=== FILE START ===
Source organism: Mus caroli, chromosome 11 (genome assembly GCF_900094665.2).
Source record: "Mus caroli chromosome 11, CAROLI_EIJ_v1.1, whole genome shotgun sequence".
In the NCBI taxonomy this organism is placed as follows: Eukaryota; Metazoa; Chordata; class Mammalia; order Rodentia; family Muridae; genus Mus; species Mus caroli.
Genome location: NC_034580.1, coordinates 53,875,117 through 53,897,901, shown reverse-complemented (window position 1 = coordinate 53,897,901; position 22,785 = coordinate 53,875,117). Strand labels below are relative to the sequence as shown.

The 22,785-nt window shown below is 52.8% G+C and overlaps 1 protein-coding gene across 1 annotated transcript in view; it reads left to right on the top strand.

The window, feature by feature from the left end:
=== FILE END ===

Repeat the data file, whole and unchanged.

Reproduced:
Source organism: Mus caroli, chromosome 11 (genome assembly GCF_900094665.2).
Source record: "Mus caroli chromosome 11, CAROLI_EIJ_v1.1, whole genome shotgun sequence".
In the NCBI taxonomy this organism is placed as follows: Eukaryota; Metazoa; Chordata; class Mammalia; order Rodentia; family Muridae; genus Mus; species Mus caroli.
Genome location: NC_034580.1, coordinates 53,875,117 through 53,897,901, shown reverse-complemented (window position 1 = coordinate 53,897,901; position 22,785 = coordinate 53,875,117). Strand labels below are relative to the sequence as shown.

The 22,785-nt window shown below is 52.8% G+C and overlaps 1 protein-coding gene across 1 annotated transcript in view; it reads left to right on the top strand.

The window, feature by feature from the left end: